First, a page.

Connect with us

high end multimeters, part II

Discussion in 'Electronic Design' started by Michael, Apr 20, 2007.

Scroll to continue with content
  1. Michael

    Michael Guest

    Hi there - a while ago I made a thread about recommendations for high
    end multimeters. I ended up deciding to get the Fluke 189/FVF2. I put
    in my order for it last week, and just heard back from Fluke (I am
    buying direct through them) that it is no longer being made!!!
    Apparently, the 189 needs some special custom IC that they have run
    out of stock of, and for whatever reason cannot get more stock of. So
    they're just killing the line.

    I can still order from a distributor that has stock - but it worries
    me. I mean - I certainly suspect this means that there will be a
    replacement for the 189 soon.

    So, fine people of SED, what do you think? Get a 189? Wait for a new
    model? Any other models I should be looking at?

    Also - I asked them if there was a new one coming out, and they said
    they couldn't tell me because they don't want to let their competition
    know anything. Fluke has competition in the high end handheld
    multimeter market? I had always thought that they were the only player
    in town.

    Anyways though - I think it's a fairly sure thing that a new one will
    come out - but I just wonder when. I'd rather not spend $500 on a
    multimeter just to have it be outdated in a month...



  2. Eeyore

    Eeyore Guest

    I've just been using a 189 actually and I'd get one. Nice meter. Look on ebay
    for a bargain one.

  3. SFC

    SFC Guest

    What will happen if that special custom made chip blows?

  4. Michael

    Michael Guest

    They said they're keeping extra stock on hand for repairs.

    But they will run out at some point - so it is a worry.

  5. Michael

    Michael Guest

    It is a great meter. I stole my buddy's for a couple months and loved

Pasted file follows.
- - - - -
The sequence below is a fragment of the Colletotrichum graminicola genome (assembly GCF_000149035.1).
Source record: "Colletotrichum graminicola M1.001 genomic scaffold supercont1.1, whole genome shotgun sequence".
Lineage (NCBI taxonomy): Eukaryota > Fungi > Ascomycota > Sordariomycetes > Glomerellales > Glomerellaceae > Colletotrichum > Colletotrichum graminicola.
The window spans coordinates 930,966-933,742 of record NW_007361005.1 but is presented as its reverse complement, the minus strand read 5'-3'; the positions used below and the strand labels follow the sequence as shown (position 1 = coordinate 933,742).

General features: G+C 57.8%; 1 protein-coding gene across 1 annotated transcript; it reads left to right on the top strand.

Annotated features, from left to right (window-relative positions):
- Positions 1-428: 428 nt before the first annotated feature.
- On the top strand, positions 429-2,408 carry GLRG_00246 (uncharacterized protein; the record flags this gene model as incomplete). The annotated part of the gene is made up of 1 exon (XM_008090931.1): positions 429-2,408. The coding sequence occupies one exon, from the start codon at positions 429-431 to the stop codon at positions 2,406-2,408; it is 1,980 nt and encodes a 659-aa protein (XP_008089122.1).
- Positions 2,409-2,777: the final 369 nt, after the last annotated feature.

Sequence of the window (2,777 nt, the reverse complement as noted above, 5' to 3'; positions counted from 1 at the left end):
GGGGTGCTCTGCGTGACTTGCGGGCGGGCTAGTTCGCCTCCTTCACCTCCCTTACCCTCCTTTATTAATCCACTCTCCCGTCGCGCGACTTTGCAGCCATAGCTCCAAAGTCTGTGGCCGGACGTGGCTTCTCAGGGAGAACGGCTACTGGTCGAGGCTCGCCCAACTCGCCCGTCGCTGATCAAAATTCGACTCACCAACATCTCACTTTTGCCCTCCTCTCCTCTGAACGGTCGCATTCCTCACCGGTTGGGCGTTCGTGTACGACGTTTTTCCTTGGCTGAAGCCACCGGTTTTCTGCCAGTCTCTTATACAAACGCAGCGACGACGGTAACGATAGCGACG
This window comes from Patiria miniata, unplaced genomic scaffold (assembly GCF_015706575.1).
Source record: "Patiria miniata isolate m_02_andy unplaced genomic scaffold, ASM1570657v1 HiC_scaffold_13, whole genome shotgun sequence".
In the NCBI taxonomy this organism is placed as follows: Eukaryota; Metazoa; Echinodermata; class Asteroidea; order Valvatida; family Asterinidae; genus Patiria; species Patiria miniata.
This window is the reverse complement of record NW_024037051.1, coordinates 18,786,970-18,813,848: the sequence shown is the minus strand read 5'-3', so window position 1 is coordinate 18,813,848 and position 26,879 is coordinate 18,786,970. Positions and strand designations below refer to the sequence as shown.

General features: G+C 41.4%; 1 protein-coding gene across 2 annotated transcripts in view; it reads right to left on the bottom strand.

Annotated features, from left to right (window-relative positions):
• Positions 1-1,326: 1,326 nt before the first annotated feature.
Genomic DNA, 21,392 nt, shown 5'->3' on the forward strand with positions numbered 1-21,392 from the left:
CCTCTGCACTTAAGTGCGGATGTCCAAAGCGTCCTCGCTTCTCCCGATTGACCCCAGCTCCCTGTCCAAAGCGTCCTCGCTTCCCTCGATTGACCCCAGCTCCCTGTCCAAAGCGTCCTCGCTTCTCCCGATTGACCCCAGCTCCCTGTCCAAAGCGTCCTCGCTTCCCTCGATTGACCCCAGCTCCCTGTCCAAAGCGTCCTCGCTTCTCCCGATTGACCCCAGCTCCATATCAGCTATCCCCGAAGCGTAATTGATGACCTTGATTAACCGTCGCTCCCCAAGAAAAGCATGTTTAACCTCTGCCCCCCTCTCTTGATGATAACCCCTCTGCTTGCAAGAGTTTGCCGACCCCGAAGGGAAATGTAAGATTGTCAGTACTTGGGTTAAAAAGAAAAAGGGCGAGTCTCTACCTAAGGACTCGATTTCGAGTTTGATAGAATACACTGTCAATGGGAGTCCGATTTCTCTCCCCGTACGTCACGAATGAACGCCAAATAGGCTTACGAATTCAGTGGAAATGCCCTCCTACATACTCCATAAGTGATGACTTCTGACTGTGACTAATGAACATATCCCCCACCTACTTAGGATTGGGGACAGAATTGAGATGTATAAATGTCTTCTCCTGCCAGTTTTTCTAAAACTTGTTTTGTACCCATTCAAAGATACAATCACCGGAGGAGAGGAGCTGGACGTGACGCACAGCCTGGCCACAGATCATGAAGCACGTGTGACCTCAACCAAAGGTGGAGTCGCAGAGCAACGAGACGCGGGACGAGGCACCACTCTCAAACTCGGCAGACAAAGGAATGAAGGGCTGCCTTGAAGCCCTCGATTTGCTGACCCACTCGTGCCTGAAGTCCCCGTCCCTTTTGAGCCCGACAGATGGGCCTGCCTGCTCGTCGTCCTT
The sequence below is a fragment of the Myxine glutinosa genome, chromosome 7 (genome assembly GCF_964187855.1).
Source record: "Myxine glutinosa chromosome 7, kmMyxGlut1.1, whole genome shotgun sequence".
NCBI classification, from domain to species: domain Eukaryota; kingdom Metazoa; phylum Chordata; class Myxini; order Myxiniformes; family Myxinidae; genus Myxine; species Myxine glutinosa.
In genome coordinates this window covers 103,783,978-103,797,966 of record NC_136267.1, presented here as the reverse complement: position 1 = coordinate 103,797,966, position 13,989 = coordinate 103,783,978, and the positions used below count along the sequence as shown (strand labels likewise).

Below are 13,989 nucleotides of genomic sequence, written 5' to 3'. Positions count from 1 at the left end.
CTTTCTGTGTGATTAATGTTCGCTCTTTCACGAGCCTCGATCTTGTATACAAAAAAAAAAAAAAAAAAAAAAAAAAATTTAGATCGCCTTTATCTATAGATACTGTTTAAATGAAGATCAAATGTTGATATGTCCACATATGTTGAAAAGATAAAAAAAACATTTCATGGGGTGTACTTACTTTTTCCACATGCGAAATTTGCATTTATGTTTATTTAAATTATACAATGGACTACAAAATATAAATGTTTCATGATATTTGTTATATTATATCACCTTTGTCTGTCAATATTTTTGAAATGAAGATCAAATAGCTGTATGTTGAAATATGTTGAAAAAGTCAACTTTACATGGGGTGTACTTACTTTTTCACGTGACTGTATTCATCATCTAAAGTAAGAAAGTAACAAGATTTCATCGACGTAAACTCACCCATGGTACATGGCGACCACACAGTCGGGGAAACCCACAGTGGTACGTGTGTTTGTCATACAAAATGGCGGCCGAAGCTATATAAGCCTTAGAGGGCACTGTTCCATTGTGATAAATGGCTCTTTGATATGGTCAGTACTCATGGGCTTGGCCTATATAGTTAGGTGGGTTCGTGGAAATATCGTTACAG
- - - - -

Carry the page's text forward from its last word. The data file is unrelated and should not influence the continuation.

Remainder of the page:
it. And the FVF2 package is awesome - has a ton of great accessories
    as well as the software and cable to read values in from the meter to
    the computer.

    But this whole thing has me really worried.

  6. Eeyore

    Eeyore Guest

    Fluke's warranties are very good.

    Don't worry.

  7. Yeah, that doesn't sound too cool, but they'll probably have repair stock
    for years. New models will come out anyway and hasn't the 189 been around
    for a while now? There's allways an Extech 560 like I recently got.
    For about $200, I'm happy so far. Of course they want $80 for the interface
    and the logging features aren't as nice as the Fluke. I just bought a 10K
    ..01% resistor and measured it. The display reads 9999 Ohms, I'm happy with
    that accuracy. But then my 15 year old beater rat-shack meter shows it at
    9990 Ohms which floored me. No affiliations yada yada, just a happy user of
  8. Michael

    Michael Guest

    They said they'd have parts for it for a couple years. But the word
    "couple" seemed a little ominous to me... It would have a 10 year
    warranty on it which is decent, but when spending this much on a
    multimeter I expect it to be around for a long, long time...

    Problem is - I don't see what other options I have. This situation
    just plain sucks.

  9. Joel Kolstad

    Joel Kolstad Guest

    That's probably a farily good bet, although depending on whether Fluke still
    viewed the 189 as "leading edge" vs. just an "old school solid performer,"
    their recommended replacement might not be as close of a math to the 189 as
    you'd like.
    I'd be tempted to get a 189 now, and if they do come up with something so
    much better you can't live without it, sell the 189 on eBay. :)
    It's likely just a company policy. Although arguably there isn't *that much*
    direct competition to the 189, HP has been releasing a lot of
    "scopemeter"-like devices lately, and Keithley and HP and others all have
    benchtop meters that compete. B&K Precision competes too.
    It won't be outdated anyway: The Fluke 189 has the same basic accuracy specs
    as the Fluke 89 IV that was released something like a decade ago -- they'd
    just added a few useful additional features and made data logging (a lot)

  10. Joel Kolstad

    Joel Kolstad Guest

    Since it has a "lifetime" warranty, at some point they'd give you some